Ken Early: Strong case for the defence of Jurgen Klopp’s vision
Liverpool have a better chance of success if they keep taking the game to the opposition
Liverpool manager Jurgen Klopp celebrates after the victory over Leicester City. Photograph: Darren Staples/Reuters
For Jurgen Klopp, watching Liverpool try to defend over the last couple of weeks must be a bit like being held captive by a sadist who has strapped you to a chair and placed a ticking time-bomb in your lap. Maybe the timer is set to go off before the final whistle, maybe not. You just have to wait and see.
At the King Power Stadium on Saturday evening, Leicester won a free-kick in the last minute of injury time and a touchline camera scuttled over to see how Klopp was taking it. The Liverpool manager broke the fourth wall, directing a hollow grin into the lens. Everyone knew what was coming next.
Except this time the fatalists were wrong. Liverpool defended the set-piece and won the match 3-2.
Afterwards, Klopp said: “We believe we are on a good way, but we are absolutely aware that we have to show it with results, so that everybody can see it.”
The last couple of weeks have seen many pundits suggest that Klopp doesn’t understand how to organise a defence. His remark about showing it with results showed that he does understand the English football audience. In England, hardly anybody cares about what actually happens out on the pitch. It’s much easier just to look at the result and base all your opinions on that.
It’s clear Liverpool have been letting in too many goals. Six games into the Premier League season they have already conceded 11. Only Crystal Palace, West Ham and Leicester have conceded more and those teams are all in the bottom five.
Yet those who claim that this proves Klopp can’t organise a defence have to explain how it is that such a poorly-organised team does such a good job of restricting their opponents’ opportunities to shoot at goal. Liverpool have allowed their opponents fewer shots than any other team except Manchester City.
That’s because Klopp, like Pep Guardiola, is one of those system managers who believes that the best way to defend is to play the game in the other team’s half, far away from your goal. And their systems appear to work, because City and Liverpool are also the two teams who have had most shots on their opponents’ goals.
And yet these system managers seldom get any credit for good defending. When the system works it means the other team has barely had a sight of goal; it just looks like they’ve played badly. Nobody applauds the tackles and saves you don’t need to make.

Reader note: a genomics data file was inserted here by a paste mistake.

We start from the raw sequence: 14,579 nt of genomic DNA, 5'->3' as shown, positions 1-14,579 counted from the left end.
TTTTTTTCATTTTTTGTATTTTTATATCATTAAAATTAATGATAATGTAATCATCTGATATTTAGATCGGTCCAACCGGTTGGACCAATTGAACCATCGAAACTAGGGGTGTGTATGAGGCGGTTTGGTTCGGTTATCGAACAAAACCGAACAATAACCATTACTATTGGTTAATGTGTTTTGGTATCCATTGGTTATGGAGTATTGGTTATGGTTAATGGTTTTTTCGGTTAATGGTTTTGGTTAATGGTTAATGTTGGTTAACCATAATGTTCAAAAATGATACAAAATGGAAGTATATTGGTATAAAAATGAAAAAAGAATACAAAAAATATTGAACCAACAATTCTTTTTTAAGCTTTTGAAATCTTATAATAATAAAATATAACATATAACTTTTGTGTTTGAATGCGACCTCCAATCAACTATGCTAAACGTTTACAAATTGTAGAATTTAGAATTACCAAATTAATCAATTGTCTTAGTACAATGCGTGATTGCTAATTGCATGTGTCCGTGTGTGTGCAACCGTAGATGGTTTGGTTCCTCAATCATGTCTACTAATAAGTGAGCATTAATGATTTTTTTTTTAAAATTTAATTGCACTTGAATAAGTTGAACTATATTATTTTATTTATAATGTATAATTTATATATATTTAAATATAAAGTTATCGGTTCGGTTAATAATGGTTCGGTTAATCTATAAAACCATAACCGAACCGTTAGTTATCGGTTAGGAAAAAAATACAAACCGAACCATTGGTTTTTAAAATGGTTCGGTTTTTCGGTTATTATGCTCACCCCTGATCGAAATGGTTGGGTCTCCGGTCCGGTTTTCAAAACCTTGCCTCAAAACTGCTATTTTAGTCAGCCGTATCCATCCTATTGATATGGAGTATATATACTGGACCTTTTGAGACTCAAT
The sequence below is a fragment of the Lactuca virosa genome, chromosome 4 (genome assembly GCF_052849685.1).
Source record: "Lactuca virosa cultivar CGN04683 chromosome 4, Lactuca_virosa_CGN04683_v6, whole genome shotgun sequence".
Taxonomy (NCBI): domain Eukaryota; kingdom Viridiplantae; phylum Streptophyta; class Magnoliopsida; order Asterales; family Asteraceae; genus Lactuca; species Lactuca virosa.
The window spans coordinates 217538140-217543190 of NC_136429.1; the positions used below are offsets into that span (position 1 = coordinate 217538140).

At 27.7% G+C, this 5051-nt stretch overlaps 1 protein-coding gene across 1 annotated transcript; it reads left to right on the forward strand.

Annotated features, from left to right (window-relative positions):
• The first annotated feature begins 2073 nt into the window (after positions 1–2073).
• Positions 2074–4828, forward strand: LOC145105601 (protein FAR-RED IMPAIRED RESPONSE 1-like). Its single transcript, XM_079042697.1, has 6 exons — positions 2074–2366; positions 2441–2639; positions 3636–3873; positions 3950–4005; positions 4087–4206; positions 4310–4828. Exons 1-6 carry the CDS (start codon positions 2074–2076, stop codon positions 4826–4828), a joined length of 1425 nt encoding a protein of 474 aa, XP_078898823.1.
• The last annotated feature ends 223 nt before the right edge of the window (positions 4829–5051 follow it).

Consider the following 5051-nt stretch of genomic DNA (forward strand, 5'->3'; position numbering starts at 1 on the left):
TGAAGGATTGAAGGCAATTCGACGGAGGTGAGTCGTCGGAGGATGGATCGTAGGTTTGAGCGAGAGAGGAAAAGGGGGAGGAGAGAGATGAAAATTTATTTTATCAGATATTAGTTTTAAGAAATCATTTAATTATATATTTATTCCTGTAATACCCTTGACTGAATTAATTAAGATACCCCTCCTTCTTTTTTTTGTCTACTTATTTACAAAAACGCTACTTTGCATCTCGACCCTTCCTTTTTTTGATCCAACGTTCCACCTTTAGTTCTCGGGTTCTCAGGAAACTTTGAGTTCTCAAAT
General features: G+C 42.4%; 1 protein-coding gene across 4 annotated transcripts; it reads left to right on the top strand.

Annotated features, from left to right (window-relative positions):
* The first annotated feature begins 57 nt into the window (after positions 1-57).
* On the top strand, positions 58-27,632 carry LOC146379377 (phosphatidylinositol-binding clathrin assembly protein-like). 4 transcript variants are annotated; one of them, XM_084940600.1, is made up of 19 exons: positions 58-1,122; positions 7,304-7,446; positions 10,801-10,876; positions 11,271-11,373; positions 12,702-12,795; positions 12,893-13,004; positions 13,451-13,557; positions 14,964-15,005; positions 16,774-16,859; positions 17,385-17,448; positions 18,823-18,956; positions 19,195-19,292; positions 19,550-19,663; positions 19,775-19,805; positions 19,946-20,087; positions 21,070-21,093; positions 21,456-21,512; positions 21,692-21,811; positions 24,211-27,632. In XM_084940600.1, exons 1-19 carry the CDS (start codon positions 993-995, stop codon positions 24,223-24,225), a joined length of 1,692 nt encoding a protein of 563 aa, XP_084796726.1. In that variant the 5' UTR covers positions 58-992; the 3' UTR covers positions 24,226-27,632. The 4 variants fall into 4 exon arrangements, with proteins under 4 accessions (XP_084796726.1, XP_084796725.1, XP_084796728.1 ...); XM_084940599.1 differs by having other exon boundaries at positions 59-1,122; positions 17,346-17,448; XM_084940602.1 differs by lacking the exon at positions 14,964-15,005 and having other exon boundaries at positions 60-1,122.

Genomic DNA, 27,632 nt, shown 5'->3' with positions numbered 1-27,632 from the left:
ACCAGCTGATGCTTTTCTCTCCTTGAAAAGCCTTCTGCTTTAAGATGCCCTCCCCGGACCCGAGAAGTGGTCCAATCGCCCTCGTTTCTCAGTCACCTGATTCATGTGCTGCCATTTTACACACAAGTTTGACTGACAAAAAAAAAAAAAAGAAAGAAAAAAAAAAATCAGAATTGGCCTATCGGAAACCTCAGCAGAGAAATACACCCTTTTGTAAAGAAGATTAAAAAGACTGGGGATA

English football awards Good Defending Points for the sort of things the fans cheer; the spectacular saves, the last-ditch tackles, the thumping clearing headers. The fact that your players only have to do these things because you are failing to control the game further up the pitch seldom seems to occur to anybody.
Liverpool’s problem this season has been that when they do give up a chance, it has tended to be from point-blank range. They have allowed their opponents nine shots on goal from inside the six-yard box, conceding five goals. Only Bournemouth have allowed more shots from within six yards, and no team has conceded more from close range than Liverpool’s five.
Last season, Liverpool were better at preventing this sort of point-blank chance. They were giving them away at about half this season’s rate – allowing 26 shots from inside six yards over the course of the season. This compares well with the 22 allowed by Chelsea or the 25 allowed by Manchester United.
Liverpool did concede more goals from these chances: they let in 11 from 26 close-range shots, while Chelsea conceded just two and United seven. But that’s the difference a world-class goalkeeper like Thibaut Courtois or David de Gea can make.
Klopp has therefore already shown that he can organise a defence to a decent level, so unless he has mysteriously forgotten how to do it over the summer, the recent deterioration must have some other explanation. The most obvious is that Liverpool have been doing without two of their regular back four from last season, as Nathaniel Clyne is injured and James Milner has said he no longer wants to play at left-back.
There is another approach to defending, which is to drop deep and pull men back behind the ball. Klopp could do this and he would probably be praised for “tightening things up”, but it would also be the worst thing he could do. Liverpool have had managers like that before and their methods did not bring success.
Gerard Houllier and Rafael Benitez both spent six seasons at Anfield. Houllier used Dietmar Hamann just in front of a defence that often consisted of four centre-backs; his side kept six men behind the ball at all times.
Rafael Benitez had a more liberal attitude to full-backs crossing the halfway line, but he also liked to have two defensive midfielders in front of the defence. Houllier’s teams averaged 61 goals scored and 37 conceded per season, while Benitez’s averaged 62 scored and 30 conceded. Neither of them managed to win the league, because nobody ever wins the league scoring as few as 62 goals.
Klopp’s full season in charge of Liverpool saw them score 78 – their second highest total of the Premier League era – and concede 42. This is promising because the English league rewards high-scoring teams: 14 of 22 champions in the Premier League era have also been the division’s top scorers, but only nine out of 22 champions have had the meanest defence.
Liverpool have a better chance of success if they keep on taking the game to the opposition, rather than sitting back and hoping the game doesn’t happen to them.